Want to Know How it's Done? Mark and Jackie's Property Success
Want to know how it’s done? Read this riveting story of Mark and Jackie’s most recent property deal
In our last blog, Building business partnerships in the property sector, we revealed how PMA founders Mark Lloyd and Jackie Reeves met.
And to highlight how this partnership works, we’d like to share the story of one of their recent property investment successes from 2016/17.
Looking for a new deal
In July/Aug 2016, Mark Lloyd was on the lookout for new deals.
Usually he doesn’t use online portals as there can be too much competition from other investors. However, he was browsing the commercial section of Rightmove and came across a plot of land just under an acre in Farnham that was on the market for just £50k.
At only £50k, the site obviously had some kind of problem, but Mark and Jackie like these type of deals as they put off a lot of other investors and developers.
It turned out that this was a probate sale. The story behind it was that, in 1967, a builder had purchased the plot (and the house that was there at the time) and promptly knocked the house down. He obtained planning to replace the house, and this was granted. That planning expired, and he reapplied, and again it was granted.
However, in 1989, when he decided to apply for planning for two houses, it was refused by the local council. He appealed and was turned down with the comment, “Just because there was a house there previously doesn’t mean one will be permitted again.”
Mark did some more research and found what looked like a ransom strip owned by the town council - but the town council hadn’t existed for years. The local council had no record of it and nor did the county council, however, the council representative had an idea it may be Highways. On Mark’s behalf, he contacted them, and sure enough, the land belonged to Highways, and they had right of access over it.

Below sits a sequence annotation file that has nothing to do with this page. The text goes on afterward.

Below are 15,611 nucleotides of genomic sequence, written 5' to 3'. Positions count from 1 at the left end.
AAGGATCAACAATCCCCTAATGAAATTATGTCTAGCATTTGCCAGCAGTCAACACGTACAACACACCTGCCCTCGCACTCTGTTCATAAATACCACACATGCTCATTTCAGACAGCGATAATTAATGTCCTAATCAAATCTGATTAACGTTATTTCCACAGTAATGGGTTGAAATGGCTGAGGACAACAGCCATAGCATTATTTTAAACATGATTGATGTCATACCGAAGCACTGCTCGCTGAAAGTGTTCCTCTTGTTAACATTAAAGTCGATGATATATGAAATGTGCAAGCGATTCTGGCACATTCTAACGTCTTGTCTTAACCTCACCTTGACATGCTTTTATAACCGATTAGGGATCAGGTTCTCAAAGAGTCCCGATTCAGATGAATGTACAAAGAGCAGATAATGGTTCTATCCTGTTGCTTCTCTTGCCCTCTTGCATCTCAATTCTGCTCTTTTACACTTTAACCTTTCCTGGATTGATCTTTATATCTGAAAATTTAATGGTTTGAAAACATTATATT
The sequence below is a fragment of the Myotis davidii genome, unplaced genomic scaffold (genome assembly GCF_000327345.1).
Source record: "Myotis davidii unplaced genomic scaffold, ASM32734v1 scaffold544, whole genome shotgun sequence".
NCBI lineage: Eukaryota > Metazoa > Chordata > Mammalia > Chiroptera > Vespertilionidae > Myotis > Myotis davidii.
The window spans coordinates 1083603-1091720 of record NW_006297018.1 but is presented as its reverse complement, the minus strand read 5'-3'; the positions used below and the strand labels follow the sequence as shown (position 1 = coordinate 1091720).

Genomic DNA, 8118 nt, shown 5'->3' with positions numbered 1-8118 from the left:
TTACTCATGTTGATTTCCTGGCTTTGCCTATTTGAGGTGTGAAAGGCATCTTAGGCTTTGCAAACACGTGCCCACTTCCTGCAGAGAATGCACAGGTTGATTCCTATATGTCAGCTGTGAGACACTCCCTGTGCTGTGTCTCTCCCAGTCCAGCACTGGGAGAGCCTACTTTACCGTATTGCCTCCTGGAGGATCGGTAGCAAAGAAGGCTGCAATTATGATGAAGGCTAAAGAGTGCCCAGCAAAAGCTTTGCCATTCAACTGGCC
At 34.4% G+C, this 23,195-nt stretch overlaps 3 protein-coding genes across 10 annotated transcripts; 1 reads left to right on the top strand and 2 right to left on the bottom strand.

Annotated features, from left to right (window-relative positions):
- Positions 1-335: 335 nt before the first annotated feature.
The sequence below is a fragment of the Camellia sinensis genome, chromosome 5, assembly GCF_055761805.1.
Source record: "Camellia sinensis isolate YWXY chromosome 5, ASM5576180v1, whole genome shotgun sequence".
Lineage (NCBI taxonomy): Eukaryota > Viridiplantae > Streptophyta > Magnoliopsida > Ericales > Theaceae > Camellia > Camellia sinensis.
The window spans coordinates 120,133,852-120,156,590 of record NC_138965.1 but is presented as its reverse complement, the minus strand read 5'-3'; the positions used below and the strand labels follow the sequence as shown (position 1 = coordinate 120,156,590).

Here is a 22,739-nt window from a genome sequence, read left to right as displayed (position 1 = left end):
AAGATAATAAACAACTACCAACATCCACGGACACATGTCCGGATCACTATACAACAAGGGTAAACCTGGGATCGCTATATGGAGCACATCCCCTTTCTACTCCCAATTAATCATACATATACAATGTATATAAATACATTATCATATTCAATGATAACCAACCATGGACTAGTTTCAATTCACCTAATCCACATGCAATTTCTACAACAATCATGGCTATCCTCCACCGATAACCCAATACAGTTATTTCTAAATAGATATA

Mark went to the local planning department who knew a lot about the plot as there had been many builders and developers interested. Mark was not deterred as he felt many would be put off by what he’d just discovered - the entire site had a Tree Preservation Order attached.
Mark, Jackie and their other business partner on this deal, Paul Merrick, felt it was worth a punt. They knew there would be many other potential bidders who saw it as a cheap site and worth the gamble, so their initial thought was to double the asking price. But then they thought, what if someone else did the same?
They decided to add another £5k on for good measure and put in an offer of £105k. Next, they needed to get their bid handed in. Because there were still a few unknowns to establish, they decided to put in a conditional bid (even though the terms asked for an unconditional bid).
Mark drove to the offices to put in the bid, and to his surprise met a joint venture partner of one of their mentees also putting in an offer (they’d clearly been taught well). It was thanks to this partner that Mark, Jackie and Paul won the bid as she pointed out various important pieces of information that Mark had left off the outside of the envelope, which would have meant the bid would have been discarded. (Mark later discovered hers was the second highest bid at £75k.)